Last week we reported on Xbox mod-chip group Enigmah's decision to withdraw its product from the market, citing a consultation with lawyers as its reason for pulling back from the legally delicate area of console modification. However, it transpires that Enigmah hasn't cancelled its mod-chip plans after all, and the team has merely renamed to "X-ecuter" in order to launch a new chip. This is significantly easier to fit than previous efforts – so easy, in fact, that anyone with a basic knowledge of soldering could do it (unlike previous Xbox chips or the PS2 Messiah chip, which required precision micro-soldering equipment to fit). So what are we to make of the statement about consultation with lawyers on the team's old site? After speaking to lawyers we feel that we must not do this project anymore. There are many other chips and methods for guys to play with anyway so have fun and good luck to everyone out there. PS: The software guys of enigmah team will still be doing free software titles for everyone - and as far as we know china is making enigmah chips for you to buy - just not us any more. According to one source, is nothing more than a PR stunt aimed at gathering some press attention – and at turning down the legal heat from Microsoft, at least for long enough to get their new chip out to market. More worrying for Microsoft than the resurfacing of this particular mod project is the claim that no mod chip at all is required to play pirate games on the Xbox. A number of our sources have pointed out that in fact, what most Xbox chips in development do is to replace the standard retail Xbox BIOS (the chip on the motherboard which tells the Xbox how to behave when it is powered on or rebooted) with a hacked version of the BIOS found in Xbox development kits – which, of course, will happily boot gold discs, copied DVDs and games from all regions. This requires no hardware modification to the console – someone with the appropriate equipment can open up the machine, alter the BIOS program in a procedure known as "flashing", and voila – one "chipped" Xbox, except with no chip. Unlike chipping PS2s, this process is innately illegal since it requires the use of a modified version of Microsoft's BIOS program and the encryption keys held within it, thus constituting a breach of copyright. However, legal issues aside, this loophole in the Xbox's security is a headache for Microsoft and, indeed, for any publisher or developer working on the system. So far, the relative expense of chipping a PS2 (it can cost upwards of £100 to install a Messiah chip) has kept the number of chipped machines to a minimum; however, should Xbox modifications become as cheap and simple as PSone modifications were at the height of that console’s success, a similar level of chipping and hence piracy can be expected. One source slammed claims of the Xbox mod chip makers to merely support the 'homebrew' software scene. "There are some major differences (with) the Dreamcast homebrew development scene. "Firstly, nothing illegal such as a modchip is required to boot homebrew on the Dreamcast. Secondly, the Dreamcast scene self-reversed much of the system so that they could use 100% legal tools, and Sega have unofficially condoned it... The Xbox scene is just using pirated/leaked Microsoft development kits. It is genuinely pathetic. That is not homebrew console developing. It's mere piracy." © gamesindustry.biz. All rights reserved. Related story Xbox hackers take legal advice followed by an early bath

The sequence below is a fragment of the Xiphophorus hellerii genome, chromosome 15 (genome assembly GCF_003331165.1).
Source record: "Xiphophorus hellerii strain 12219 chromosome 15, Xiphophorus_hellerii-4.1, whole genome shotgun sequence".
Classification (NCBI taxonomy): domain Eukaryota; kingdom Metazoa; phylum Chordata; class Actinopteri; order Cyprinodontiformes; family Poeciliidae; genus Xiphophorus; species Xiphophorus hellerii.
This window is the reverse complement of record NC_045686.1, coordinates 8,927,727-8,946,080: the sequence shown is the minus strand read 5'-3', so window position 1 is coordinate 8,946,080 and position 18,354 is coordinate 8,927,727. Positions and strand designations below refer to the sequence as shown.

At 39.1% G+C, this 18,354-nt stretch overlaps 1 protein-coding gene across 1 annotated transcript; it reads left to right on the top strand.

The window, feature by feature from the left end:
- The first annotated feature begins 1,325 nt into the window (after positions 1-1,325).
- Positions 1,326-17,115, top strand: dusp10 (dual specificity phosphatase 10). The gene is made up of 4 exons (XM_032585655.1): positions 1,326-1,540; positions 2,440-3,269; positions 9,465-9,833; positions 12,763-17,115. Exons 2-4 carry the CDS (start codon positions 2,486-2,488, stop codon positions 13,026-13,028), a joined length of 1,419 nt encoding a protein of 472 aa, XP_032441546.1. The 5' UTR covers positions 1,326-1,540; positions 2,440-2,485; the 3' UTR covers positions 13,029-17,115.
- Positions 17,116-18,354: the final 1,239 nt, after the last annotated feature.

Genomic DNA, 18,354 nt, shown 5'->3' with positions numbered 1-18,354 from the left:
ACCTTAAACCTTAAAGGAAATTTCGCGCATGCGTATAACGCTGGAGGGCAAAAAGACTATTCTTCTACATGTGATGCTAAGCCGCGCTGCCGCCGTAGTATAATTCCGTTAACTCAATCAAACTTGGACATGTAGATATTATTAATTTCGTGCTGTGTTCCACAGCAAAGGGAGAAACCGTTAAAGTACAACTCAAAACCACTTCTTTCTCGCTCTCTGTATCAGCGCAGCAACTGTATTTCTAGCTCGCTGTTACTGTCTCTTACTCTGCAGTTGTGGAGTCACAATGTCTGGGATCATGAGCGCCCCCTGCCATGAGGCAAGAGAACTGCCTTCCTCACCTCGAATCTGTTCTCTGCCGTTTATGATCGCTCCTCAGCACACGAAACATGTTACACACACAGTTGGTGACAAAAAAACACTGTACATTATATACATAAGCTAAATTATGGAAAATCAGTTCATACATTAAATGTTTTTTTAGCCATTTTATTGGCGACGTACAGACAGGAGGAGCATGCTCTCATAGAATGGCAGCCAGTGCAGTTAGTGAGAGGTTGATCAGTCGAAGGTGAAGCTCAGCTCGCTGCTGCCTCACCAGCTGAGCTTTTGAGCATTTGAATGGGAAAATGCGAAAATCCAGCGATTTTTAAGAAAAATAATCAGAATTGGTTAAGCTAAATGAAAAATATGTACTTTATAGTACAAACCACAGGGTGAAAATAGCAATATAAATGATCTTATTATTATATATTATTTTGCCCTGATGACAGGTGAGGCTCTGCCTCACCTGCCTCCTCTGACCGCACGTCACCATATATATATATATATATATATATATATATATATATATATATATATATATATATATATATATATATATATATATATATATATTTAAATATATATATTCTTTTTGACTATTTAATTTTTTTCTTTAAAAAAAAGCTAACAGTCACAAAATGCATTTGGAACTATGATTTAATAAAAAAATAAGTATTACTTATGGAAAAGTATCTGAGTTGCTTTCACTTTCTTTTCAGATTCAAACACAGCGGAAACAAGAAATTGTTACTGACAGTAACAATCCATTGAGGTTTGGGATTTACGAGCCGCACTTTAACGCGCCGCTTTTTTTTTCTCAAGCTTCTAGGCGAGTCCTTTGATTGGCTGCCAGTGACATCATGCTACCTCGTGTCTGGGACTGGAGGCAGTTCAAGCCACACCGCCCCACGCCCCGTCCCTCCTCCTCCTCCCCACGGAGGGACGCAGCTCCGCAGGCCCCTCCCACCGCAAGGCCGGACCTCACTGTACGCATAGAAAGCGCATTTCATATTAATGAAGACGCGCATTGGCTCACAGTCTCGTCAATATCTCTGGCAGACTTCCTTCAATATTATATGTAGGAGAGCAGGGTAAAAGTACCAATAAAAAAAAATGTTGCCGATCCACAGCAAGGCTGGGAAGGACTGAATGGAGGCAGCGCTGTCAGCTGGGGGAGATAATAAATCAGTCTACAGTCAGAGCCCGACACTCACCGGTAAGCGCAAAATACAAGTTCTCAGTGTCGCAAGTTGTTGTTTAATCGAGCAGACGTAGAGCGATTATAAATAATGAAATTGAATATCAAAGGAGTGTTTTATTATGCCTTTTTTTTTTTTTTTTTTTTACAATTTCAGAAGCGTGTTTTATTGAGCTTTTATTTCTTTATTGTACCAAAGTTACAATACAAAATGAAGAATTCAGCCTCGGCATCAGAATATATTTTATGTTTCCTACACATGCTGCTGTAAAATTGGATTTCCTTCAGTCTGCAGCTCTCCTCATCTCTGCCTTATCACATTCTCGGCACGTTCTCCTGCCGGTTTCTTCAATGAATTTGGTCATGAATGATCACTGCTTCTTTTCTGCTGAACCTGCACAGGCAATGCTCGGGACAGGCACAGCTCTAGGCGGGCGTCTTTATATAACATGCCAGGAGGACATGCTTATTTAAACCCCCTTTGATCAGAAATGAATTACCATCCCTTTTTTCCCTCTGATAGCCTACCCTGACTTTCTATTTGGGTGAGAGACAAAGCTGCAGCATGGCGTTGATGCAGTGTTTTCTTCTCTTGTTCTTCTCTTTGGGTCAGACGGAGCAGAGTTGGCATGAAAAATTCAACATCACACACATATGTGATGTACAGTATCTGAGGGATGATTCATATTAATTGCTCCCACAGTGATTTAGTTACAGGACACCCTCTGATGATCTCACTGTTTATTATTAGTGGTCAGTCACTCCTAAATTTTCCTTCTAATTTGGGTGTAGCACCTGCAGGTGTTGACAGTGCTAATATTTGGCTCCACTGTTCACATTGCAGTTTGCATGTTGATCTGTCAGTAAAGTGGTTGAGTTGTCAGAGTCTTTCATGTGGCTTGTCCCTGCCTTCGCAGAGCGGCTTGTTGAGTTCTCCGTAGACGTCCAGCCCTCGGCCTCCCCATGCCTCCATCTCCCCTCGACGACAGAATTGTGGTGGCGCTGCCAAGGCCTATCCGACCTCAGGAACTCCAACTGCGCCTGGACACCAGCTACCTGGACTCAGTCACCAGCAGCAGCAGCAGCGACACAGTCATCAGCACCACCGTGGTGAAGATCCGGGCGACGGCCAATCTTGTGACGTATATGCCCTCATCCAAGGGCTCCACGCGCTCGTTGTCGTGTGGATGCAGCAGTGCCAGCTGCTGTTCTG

The impending McKinley Itanium 2 announcement from Intel Corp has all the RISC/Unix vendors redrawing or at least coloring in their own product roadmaps, and workstation and HPC server vendor SGI is no different, Timoty Prickett Morgan writes. SGI is widely expected to make a statement of direction that will see the company push Itanium-based machines employing open source systems and middleware software along side its MIPS-based Origin servers and Onyx visualization systems (think of it as workstations created directly from slices of a parallel supercomputer and you'll get the right idea), which run the Irix variant of Unix. Company executives have been taking a tour with the press and analyst communities to explain that the endorsement of Itanium 2 machines and open source software has not in any way undermined the company's commitment to 64-bit MIPS processors running Irix as its core strategic platform. Quite the contrary, in fact. SGI believes that its core high performance computing market is expanding fast enough to support both types of platforms and that HPC customers will want to indulge in these two different platforms depending on the their capacity needs and budgets. When Silicon Graphics Inc got into dire financial straits a few years ago after a failed attempt to break into the Windows NT workstation market, the company in 1998 changed its name to SGI and spun out its embedded MIPS processor business as a separate entity. Many people believed at the time that SGI was getting out of the business of designing processors in its Unix machines and many still unwittingly believe this today (Maybe that's because that's what SGI was saying in 1998? Ed - Reg.) As the Itanium 2 processor looms large, SGI is taking the opportunity to remind those who have forgotten that it does in fact design its own 64-bit variants of the MIPS processors, as it has since the MIPS spinout, and that its chip fab partner, NEC Corp, is committed to cooking up these chips using the latest, greatest technologies so SGI can create powerful, dense workstations and servers for the demanding technical workloads that HPC users have these days. Like IBM Corp, Sun Microsystems Inc, and Hewlett Packard Co, SGI has enhancements to its variants of the R series of 64-bit MIPS processors scheduled regularly over the next four years, and is, like these other RISC/Unix suppliers, working on advanced chip and server designs beyond this time. SGI's job is somewhat simplified by the fact that its Origin 300 servers, which scale up to 32 processors in a single NUMA image, and Origin 3000 servers and Onyx 3000 visualization systems, which use NUMA to scale up to 512 processors in a single system image, are only targeted at HPC workloads rather than more generic commercial workloads like application or database serving. Because SGI is focused on HPC performance, where memory and I/O bandwidth is perhaps as important as clock cycles and caches, SGI does not have to crank up the clock speeds of the MIPS processors as IBM, HP, Sun, and Intel have to do with their machines to keep pace with each other as they target clock-hungry commercial applications. SGI wants to build powerful, dense HPC servers. This is why SGI is committed to the MIPS processors it designs, which the company believes will yield more powerful and, more importantly, more dense Origin servers and Onyx visualization systems than those that could be built using alternative chips like the Itanium 2, which runs at 1GHz but which throws off too much heat to be packed densely in the racks and racks of servers that dominate HPC centers. If anything, explains Addison Snell, product marketing manager for high performance servers at SGI, the company is committed to keeping the clock speed on its R series processors as low as possible. " SGI is focused on delivering sustained performance across a wide variety of technical workloads," he says. "We're purposefully not getting into the megahertz race. It is not appropriate for the high performance computing market." Snell says that at 600MHz, the core of the R14000A processor - designed by SGI and built using a 0.13 micron copper process by NEC - throws off about 17 watts of heat. He says that this is smack dab in the middle of the range of 15 watts to 20 watts that SGI targets for heat dissipation levels with each of its MIPS processors. By contrast, the Sun UltraSparc-III core throws off 70 watts to 80 watts depending on the clock speed, and that other RISC processors on the market and the future Itanium chips dissipate anywhere from 110 watts to 130 watts per processor core, according to Snell. This is obviously too much heat to tightly pack processors to create massively parallel supercomputers, or even dense minisupers. The R14000 processor from SGI, announced in July 2001, was the first chip the company designed that changed from 0.18 micron aluminum to a five-layer 0.13 micron copper process. The R14000 ran at 500MHz and delivered a peak 1 gigaflops of number-crunching power per processor. Like earlier R series processors, it has 8MB of external L2 cache. The R14000 was a shrink of the 400MHz R12000 processor, which delivered two floating point operations per second or 800 megaflops of power. In February 2002, SGI announced the R14000A, the current top-end chip in its servers, which uses a seven-layer 0.13 micron copper process that allows the MIPS core to be shrunk enough so it can run at 600MHz instead of 500MHz. Snell says that SGI's installed base has moved to the 500MHz R14000s and is moving ahead with the 600MHz R14000As. Sometime in 2003, SGI and NEC will move the MIPS processor to a 0.11 micron, eight-layer copper process that will enable the MIPS chip to run at 700MHz and deliver 1.4 gigaflops of processing power. This chip is code-named "N0" and may be branded as the R16000. In 2004, SGI will debut the "N1" processor, which will have two floating point units instead of one, an additional load/store unit, L2 cache memory (size unknown) on the chip die, L2 and L3 cache directories on chip, and a new microprocessor bus with four times the bandwidth of the current R series of chips. The quadrupling of bus bandwidth will be necessary because the N1 processor, which may be marketed as the R18000, will come in single-core and dual-core implementations. The N1 processors will be created using a nine-layer, 0.11 micron copper process and will have a core frequency of 800MHz. So a single core N1 processor will deliver a peak 3.2 gigaflops of power and a dual-core N1 will deliver 6.4 gigaflops of peak processing power. The "N2" processor that is set to debut in 2005 is still in the definition stages, and may be called the R20000. SGI says that the single core version of this processor will, at 1GHz or higher clock speeds, deliver a peak 8 gigaflops of floating point performance, and the dual-core version will deliver a peak 16 gigaflops. These numbers seem to imply that the N2 chips will have four floating point units, each capable of performing two instructions per clock, compared to the single FPs used in the R14000 and R14000A chips today. © ComputerWire